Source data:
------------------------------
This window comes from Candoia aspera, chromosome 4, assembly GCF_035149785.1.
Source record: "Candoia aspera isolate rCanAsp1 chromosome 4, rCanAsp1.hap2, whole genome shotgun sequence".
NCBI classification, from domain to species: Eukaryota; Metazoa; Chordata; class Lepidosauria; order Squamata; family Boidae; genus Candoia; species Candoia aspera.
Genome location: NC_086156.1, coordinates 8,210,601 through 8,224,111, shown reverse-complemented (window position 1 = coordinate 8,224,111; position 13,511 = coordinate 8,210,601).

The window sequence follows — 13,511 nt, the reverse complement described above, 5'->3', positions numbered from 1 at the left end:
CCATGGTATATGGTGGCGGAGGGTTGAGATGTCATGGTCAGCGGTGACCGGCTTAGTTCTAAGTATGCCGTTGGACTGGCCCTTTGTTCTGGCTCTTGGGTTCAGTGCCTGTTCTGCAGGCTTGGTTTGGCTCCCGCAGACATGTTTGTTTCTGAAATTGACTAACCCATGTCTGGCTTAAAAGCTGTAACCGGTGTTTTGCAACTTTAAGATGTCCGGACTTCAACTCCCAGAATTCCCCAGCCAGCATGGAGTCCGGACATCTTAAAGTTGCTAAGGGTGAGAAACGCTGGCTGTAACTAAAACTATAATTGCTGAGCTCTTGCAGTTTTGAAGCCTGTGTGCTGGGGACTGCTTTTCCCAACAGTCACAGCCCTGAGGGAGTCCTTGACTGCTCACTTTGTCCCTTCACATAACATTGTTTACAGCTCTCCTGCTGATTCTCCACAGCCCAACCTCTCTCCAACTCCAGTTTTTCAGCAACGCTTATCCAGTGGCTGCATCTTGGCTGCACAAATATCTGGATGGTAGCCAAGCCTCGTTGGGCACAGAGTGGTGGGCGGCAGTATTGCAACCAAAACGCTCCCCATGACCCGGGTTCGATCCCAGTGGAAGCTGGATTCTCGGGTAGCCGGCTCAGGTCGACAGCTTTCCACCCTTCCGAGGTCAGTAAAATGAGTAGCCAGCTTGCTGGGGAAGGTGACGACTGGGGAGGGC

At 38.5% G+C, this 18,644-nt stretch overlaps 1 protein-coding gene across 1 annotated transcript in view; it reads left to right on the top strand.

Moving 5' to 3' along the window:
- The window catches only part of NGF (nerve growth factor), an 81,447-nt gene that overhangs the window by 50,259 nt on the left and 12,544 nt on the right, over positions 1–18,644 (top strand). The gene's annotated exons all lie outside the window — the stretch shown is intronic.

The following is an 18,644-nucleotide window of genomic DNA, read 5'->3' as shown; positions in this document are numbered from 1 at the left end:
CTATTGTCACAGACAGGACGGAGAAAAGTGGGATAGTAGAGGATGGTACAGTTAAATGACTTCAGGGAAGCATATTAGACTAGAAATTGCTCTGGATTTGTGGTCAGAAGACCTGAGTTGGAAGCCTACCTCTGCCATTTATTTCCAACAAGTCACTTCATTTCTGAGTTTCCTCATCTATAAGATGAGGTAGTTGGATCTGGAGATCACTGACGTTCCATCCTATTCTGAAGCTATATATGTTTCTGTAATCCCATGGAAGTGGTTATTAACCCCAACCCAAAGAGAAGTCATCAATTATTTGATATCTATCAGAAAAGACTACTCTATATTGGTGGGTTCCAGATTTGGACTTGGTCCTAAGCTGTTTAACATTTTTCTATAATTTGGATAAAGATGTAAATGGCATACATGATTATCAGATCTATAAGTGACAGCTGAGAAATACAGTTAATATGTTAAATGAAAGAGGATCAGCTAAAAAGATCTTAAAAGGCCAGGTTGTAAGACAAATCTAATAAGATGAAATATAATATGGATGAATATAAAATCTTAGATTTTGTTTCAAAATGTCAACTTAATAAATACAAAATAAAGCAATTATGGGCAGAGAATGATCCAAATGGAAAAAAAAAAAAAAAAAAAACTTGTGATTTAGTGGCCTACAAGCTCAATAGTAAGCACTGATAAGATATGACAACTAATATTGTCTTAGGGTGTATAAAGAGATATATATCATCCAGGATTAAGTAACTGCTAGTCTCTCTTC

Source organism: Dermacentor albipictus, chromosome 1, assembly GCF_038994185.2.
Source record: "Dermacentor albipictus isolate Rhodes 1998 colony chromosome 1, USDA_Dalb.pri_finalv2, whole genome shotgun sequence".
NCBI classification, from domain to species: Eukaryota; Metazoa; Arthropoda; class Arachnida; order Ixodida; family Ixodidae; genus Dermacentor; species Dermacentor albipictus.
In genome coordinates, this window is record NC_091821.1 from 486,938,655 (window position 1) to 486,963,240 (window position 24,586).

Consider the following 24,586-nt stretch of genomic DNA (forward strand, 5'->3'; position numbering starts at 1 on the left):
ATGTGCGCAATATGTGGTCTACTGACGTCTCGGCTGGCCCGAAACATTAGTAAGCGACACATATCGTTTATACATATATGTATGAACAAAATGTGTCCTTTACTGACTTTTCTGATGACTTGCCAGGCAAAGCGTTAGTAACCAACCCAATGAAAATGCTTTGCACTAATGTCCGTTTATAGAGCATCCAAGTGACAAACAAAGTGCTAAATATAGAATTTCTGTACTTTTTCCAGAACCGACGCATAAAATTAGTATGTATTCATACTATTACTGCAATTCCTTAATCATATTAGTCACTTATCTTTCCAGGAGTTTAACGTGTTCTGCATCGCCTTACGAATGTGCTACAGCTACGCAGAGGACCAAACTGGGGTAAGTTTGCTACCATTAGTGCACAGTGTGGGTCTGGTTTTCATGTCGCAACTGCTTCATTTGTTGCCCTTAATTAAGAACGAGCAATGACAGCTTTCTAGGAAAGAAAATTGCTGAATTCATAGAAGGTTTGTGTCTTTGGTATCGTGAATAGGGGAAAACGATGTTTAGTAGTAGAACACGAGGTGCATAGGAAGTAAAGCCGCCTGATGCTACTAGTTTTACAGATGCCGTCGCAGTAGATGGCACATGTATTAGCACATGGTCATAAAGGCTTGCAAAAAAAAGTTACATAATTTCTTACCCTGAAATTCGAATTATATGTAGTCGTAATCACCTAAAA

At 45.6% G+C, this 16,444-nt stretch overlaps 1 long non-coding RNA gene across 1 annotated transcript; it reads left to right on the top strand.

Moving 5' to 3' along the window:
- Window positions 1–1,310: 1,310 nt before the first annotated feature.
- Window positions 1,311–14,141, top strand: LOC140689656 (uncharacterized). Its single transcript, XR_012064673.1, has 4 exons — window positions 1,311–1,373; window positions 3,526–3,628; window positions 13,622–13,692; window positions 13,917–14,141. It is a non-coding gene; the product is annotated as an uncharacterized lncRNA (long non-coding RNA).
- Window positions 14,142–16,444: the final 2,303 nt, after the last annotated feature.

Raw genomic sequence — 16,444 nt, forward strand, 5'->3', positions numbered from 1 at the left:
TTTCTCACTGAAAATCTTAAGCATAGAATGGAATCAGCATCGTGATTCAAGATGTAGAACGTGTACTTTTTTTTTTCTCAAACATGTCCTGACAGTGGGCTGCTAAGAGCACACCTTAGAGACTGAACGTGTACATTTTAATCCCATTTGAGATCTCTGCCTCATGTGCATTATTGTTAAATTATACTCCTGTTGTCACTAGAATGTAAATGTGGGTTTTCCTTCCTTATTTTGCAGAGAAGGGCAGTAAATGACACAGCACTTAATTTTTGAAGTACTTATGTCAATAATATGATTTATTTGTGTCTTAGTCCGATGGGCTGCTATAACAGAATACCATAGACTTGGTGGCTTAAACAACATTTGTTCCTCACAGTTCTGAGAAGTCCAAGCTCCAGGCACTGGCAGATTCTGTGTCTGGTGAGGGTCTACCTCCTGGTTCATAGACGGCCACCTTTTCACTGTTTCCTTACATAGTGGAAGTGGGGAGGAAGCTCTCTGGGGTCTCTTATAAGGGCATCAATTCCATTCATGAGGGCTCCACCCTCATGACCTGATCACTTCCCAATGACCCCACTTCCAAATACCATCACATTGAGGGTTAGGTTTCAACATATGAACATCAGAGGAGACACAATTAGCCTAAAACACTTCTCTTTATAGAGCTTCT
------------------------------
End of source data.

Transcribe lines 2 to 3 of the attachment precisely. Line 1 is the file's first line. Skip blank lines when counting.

Source record: "Candoia aspera isolate rCanAsp1 chromosome 4, rCanAsp1.hap2, whole genome shotgun sequence".
NCBI classification, from domain to species: Eukaryota; Metazoa; Chordata; class Lepidosauria; order Squamata; family Boidae; genus Candoia; species Candoia aspera.